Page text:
Originally a hit country / bluegrass song written by Felice and Boudleaux Bryant and recorded by The Osborne Bros in 1967, “Rocky Top” tells the tale of a city-dweller’s longing to go back to his simpler life in the hills of Tennessee. The tune struck such a chord with students at the University of Tennessee that it has become their unofficial fight song and a game-day tradition. The Bryants have even given UT permission to use “Rocky Top” at sporting events as “often as success on the field dictates.” Witnessing thousands of students sing this fast passed and light-hearted song in unison is a sight to behold; you may even find yourself singing and dancing along.


Taylor University – Silent Night Game

In the late 80’s, an assistant coach for the Taylor University Men’s Basketball team came up with a novel idea to try out on the Friday night before Final Exams.  By the mid-90’s, it had become one of the greatest college sporting traditions in the country. Dubbed the “Silent Night Game,” students, dressed in everything from pajamas to Christmas costumes, sit in complete silence from the announcements of the starting lineups until the home team scores their 10th point. When that point is scored, the crowd erupts into chaos for about 90 seconds or until order can be restored. On the rare occasion Taylor can score 100 points in the game, the whole process begins again. To cap it all off, the students join together to sing “Silent Night” near the end of the game. In an odd occurrence, the same player scored the 10th point of the Silent Night Game in three consecutive years.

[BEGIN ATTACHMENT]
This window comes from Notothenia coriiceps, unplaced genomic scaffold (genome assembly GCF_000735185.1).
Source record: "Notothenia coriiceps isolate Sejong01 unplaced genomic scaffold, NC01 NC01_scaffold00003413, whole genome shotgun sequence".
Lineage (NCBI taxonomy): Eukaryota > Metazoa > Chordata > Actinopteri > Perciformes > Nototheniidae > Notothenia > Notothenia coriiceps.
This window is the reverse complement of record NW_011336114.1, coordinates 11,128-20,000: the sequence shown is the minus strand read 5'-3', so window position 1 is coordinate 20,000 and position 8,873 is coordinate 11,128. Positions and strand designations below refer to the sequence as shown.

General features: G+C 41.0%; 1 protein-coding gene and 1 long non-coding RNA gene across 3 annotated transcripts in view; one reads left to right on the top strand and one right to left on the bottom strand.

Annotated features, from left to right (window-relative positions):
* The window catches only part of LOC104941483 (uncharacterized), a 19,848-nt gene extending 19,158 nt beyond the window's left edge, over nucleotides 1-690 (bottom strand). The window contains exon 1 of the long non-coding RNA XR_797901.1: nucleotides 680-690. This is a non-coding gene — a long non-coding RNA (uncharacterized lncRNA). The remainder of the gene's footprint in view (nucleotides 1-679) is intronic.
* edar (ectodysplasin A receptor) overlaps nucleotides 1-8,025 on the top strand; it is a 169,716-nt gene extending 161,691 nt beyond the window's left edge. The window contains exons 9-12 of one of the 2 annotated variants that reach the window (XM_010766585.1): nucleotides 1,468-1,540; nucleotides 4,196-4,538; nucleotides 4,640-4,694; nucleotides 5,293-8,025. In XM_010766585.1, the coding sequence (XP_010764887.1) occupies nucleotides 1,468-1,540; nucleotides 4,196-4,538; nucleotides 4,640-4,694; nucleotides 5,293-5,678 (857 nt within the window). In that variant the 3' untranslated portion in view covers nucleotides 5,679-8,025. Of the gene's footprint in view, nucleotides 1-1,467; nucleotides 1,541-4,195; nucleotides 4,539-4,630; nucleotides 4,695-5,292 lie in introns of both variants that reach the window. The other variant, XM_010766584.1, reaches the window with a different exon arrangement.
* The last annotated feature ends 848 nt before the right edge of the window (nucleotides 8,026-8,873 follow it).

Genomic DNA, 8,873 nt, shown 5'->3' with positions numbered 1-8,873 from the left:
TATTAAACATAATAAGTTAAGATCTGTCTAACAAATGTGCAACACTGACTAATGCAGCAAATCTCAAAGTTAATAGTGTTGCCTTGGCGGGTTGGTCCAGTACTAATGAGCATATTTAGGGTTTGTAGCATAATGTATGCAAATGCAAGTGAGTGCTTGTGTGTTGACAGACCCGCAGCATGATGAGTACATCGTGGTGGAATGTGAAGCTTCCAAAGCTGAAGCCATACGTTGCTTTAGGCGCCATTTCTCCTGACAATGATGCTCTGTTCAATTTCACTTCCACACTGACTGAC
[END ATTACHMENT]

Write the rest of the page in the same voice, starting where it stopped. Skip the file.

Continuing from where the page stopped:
Duke University – Cameron Crazies

Many universities have awesome student sections, but nobody can top Duke University’s Cameron Crazies. Known throughout college basketball as one of the toughest places to play, Cameron Indoor Stadium features a 1,200 seat student section packed to capacity by enthusiastic Blue Devils fans. This is the student section that all others are measured against, known for their outrageous outfits, organized chants, and clever pranks. The Crazies are noted as having invented the “air ball” chant in the 70s, and more recently the “sit down” chant when an opposing player fouls out. This student section is so notorious that some networks have asked to air Duke games on a longer delay for fear one of their chants may not meet broadcast standards! In addition to their in-game antics, the Crazies have also created an area outside the stadium known as Krzyewskiville where fans camp out before games.